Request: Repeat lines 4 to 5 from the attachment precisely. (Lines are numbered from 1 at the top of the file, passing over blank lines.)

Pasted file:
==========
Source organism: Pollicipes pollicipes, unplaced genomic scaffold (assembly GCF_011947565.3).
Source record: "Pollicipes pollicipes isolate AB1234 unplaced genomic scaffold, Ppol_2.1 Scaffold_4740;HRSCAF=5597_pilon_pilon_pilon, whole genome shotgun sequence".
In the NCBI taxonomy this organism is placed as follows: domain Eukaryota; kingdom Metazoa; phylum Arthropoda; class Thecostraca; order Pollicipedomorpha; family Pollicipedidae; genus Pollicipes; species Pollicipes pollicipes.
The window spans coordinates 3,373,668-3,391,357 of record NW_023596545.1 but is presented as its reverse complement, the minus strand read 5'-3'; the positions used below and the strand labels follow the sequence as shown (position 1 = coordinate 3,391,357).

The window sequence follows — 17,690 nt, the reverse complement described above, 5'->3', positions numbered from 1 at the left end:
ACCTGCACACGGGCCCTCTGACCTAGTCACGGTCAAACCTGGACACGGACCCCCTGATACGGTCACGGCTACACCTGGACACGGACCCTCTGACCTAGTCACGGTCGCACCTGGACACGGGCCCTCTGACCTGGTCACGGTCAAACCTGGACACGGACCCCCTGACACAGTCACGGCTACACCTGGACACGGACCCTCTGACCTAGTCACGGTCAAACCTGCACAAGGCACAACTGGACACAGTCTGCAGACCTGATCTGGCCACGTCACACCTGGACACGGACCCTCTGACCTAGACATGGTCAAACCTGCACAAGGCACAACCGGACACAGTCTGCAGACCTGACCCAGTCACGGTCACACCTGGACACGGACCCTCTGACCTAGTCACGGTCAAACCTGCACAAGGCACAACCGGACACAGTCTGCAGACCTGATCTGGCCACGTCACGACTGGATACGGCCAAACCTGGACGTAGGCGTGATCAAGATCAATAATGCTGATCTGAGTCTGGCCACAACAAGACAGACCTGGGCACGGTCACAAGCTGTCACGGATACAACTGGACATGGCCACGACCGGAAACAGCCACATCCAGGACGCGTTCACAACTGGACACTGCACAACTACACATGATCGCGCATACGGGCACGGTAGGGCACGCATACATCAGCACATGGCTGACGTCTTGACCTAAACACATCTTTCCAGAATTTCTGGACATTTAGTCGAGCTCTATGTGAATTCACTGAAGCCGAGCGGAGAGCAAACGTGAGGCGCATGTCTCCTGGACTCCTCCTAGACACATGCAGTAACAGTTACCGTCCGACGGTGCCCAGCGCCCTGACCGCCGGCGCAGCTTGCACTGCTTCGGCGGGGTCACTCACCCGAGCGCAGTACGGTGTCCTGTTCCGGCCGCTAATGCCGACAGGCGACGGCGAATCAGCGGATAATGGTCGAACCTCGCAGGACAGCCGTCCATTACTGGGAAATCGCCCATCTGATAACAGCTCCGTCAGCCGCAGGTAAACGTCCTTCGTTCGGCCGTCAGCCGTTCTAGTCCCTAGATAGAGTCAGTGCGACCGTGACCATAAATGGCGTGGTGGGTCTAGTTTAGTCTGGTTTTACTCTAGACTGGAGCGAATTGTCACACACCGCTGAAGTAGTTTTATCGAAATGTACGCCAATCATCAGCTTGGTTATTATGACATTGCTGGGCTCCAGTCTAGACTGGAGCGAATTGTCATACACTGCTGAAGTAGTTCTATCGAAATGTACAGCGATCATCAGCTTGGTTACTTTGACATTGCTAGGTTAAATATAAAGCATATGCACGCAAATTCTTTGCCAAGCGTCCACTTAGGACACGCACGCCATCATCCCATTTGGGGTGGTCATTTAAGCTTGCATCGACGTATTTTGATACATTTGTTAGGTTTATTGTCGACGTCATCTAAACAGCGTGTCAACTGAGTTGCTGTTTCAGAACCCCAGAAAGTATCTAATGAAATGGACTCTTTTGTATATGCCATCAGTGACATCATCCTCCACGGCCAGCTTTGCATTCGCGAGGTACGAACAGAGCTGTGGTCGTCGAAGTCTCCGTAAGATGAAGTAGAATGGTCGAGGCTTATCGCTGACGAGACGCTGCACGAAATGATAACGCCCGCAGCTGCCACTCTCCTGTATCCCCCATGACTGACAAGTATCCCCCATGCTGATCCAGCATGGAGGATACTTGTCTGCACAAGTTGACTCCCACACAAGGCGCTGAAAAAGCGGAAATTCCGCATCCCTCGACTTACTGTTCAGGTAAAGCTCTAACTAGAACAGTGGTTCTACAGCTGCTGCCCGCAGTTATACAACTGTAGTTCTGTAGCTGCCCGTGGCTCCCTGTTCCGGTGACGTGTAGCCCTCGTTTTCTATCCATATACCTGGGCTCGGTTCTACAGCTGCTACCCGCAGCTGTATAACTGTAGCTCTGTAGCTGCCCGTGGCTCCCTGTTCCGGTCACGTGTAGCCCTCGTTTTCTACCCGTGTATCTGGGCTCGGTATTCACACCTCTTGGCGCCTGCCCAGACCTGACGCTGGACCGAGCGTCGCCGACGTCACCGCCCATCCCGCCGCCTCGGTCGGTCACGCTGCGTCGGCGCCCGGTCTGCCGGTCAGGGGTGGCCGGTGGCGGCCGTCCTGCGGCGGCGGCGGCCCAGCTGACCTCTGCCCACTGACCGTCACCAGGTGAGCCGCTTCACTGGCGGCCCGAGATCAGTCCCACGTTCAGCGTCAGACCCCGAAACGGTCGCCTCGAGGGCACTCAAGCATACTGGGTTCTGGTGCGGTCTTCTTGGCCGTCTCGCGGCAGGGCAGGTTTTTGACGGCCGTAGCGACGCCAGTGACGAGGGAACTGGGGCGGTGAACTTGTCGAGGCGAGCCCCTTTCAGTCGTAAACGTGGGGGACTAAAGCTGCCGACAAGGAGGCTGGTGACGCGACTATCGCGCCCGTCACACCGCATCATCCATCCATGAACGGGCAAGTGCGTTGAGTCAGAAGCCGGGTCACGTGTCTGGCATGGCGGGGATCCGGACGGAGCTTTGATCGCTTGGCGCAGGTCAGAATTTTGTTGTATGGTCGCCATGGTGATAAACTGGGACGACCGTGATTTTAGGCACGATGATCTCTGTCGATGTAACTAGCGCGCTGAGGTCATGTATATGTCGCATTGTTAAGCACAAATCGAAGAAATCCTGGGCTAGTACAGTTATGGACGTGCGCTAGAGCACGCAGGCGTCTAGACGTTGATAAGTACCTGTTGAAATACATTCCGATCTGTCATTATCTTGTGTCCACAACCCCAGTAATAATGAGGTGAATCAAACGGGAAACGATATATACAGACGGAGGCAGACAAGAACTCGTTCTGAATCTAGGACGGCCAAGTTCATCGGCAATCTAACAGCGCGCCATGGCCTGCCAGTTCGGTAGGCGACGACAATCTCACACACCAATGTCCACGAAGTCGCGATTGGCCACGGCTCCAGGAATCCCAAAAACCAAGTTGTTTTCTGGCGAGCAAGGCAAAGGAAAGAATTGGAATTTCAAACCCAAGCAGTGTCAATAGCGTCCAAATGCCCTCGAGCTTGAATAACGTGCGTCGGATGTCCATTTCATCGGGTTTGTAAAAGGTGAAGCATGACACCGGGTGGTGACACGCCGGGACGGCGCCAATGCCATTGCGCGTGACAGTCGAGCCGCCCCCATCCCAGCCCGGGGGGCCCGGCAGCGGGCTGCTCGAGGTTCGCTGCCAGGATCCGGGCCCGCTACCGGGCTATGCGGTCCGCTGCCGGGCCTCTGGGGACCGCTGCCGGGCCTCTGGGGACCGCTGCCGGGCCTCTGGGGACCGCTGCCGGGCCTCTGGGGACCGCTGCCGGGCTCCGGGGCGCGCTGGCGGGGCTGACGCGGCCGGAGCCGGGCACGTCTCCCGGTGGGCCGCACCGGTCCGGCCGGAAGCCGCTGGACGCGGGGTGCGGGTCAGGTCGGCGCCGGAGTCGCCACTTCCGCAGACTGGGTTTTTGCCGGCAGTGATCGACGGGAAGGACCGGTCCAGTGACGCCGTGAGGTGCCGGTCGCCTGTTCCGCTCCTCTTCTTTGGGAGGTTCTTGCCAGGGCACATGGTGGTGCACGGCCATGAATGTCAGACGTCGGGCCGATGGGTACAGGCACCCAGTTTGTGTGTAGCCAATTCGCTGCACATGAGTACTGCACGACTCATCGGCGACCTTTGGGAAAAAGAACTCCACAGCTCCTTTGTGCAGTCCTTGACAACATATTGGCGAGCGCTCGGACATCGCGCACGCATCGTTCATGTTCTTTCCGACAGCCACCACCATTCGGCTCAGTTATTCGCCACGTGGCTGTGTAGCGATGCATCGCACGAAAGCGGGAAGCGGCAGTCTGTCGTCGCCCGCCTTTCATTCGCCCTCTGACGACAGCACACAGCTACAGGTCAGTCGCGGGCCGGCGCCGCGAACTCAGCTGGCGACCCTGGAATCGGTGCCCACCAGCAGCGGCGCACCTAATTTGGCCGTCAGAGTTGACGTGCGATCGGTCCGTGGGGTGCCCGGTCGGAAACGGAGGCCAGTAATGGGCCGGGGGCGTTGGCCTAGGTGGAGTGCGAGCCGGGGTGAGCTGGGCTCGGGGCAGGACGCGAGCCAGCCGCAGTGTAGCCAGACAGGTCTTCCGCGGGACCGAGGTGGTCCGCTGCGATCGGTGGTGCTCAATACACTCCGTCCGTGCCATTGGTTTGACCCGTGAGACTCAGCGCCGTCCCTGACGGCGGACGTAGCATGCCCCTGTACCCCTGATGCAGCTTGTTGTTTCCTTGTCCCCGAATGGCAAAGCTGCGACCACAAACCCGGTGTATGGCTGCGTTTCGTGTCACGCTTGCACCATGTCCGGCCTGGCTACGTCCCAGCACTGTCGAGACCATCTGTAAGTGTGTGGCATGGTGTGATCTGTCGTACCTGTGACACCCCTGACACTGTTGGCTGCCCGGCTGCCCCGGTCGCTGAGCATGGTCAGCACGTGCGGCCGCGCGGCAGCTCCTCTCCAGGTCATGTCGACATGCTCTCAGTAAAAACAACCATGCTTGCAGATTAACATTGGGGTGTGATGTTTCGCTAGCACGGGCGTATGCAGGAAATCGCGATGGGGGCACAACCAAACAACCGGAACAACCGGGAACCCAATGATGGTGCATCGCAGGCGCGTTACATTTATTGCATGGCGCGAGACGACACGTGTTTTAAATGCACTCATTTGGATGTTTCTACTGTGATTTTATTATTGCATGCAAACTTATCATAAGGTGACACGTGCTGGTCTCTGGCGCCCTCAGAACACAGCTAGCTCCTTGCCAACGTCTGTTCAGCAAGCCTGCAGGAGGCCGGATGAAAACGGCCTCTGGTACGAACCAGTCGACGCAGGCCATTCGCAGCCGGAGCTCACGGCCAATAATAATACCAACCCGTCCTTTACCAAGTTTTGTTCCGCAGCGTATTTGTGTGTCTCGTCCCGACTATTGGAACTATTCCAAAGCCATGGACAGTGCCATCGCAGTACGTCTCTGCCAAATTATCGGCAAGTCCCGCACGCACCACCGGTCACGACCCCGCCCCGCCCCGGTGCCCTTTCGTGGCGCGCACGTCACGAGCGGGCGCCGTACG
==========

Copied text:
The window spans coordinates 3,373,668-3,391,357 of record NW_023596545.1 but is presented as its reverse complement, the minus strand read 5'-3'; the positions used below and the strand labels follow the sequence as shown (position 1 = coordinate 3,391,357).

The window sequence follows — 17,690 nt, the reverse complement described above, 5'->3', positions numbered from 1 at the left end: